MacroMonitor Market Trends Newsletter February 2019
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Young and Risky!
History repeats itself—it's just difficult to predict when that repeat is going to happen. Since the end of the Great Recession in 2009, the stock market has gone up consistently. Another market downturn is inevitable; the question is when? Mutual fund investors are cautioned that past performance does not necessarily indicate future results. However, because people are creatures of habit, we can gain insight into how investors might react to similar circumstances by evaluating investors' past behavior.
The MacroMonitor has been measuring investors' attitudes and behaviors for the past four decades, during which the US economy has experienced a number of market "corrections." Successfully navigating these market events can be challenging, and investors' responses can not only affect their own financial well-being but that of the overall economy as well. Understanding investors' mind-sets, their tolerance for risk, and their reactions to market events is critical for financial-services companies to help clients manage their investments and prepare for stormy weather.
What impact does market change have on investors' tolerance for risk? Does investor-household risk tolerance (willingness to accept greater loss for the chance of a higher gain) fluctuate with changes in the market? How can financial-services companies take advantage of knowing how investors react to market trauma to protect them from doing what's wrong? To answer these questions, we segment households by age of the primary head and household financial assets. Then we compare the five resulting investor segments by risk tolerance during the past two periods of market volatility: the pre– and post–dot-com market crash of 2000 and the Great Recession of 2008–09.
Percent of High-Risk* Takers Before and After the Dot-Com and Great Recessions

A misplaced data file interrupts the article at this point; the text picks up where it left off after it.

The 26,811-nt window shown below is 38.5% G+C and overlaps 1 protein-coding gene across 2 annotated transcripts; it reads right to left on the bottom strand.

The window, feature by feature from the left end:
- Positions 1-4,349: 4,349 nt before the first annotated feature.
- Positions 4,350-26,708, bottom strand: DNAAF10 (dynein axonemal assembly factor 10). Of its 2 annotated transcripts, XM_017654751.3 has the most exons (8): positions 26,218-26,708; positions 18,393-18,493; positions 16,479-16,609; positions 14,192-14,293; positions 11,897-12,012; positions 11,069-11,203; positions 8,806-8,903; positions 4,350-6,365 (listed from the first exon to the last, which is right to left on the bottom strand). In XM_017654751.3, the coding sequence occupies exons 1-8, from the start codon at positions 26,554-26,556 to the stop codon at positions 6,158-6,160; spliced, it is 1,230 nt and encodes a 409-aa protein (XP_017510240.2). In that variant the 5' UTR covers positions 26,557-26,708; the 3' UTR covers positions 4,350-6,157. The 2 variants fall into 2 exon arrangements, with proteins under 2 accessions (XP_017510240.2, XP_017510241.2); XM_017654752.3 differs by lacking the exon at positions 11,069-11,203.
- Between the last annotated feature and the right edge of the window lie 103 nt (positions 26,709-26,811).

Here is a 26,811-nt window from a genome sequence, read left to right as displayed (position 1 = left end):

|Pre-Recession Years||Post-Recession Years||Percentage Point Differences|
|Age/Assets Group||2000 (Percent)||2008 (Percent)||2018 (Percent)||2002 (Percent)||2010 (Percent)||Est. 2020 (Percent)||2000–02||2008–10||2018–20|
*Risk Tolerance = 4 or 5 on a five-point scale from very low risk/very low return to very high risk/very high return.
The table above shows not only the marked differences in the risk tolerance across the five segments (younger to older) but also a change over time in the degree of risk each cohort has been willing to accept, particularly in reaction to severe market events. Specifically, we see two important emerging developments: A young emerging affluent investor who is highly reactive to market downturns in comparison with older, more experienced affluent investors who "stay the course," and declining risk tolerance among the young emerging affluent segments, with rising risk tolerance among older investors.
For example, younger-investor risk tolerance drops the most after a market correction (54% to 43% in 2000–02 and 45% to 29% in 2008–10) and does not recover as much before the next event (54% to 45% in 2000–08). Older investors' risk tolerance is more stable with less need to recover.
Understanding these changes in investors' mind-sets is critical for financial-services providers to best help their younger and older clients navigate and plan for their short- and long-term goals and maintain calm in the midst of a crisis.
The emerging affluent-investor segment is particularly important to companies that service investors, given their potential for a long-term relationship. The MacroMonitor reports that the youngest investor households—with heads age 40 years and younger and financial assets of $50K or higher represent 14.5 million households or 10.4% of all US households.
The MacroMonitor provides fact-based information to identify, profile, and understand household populations better. For more information, please contact us.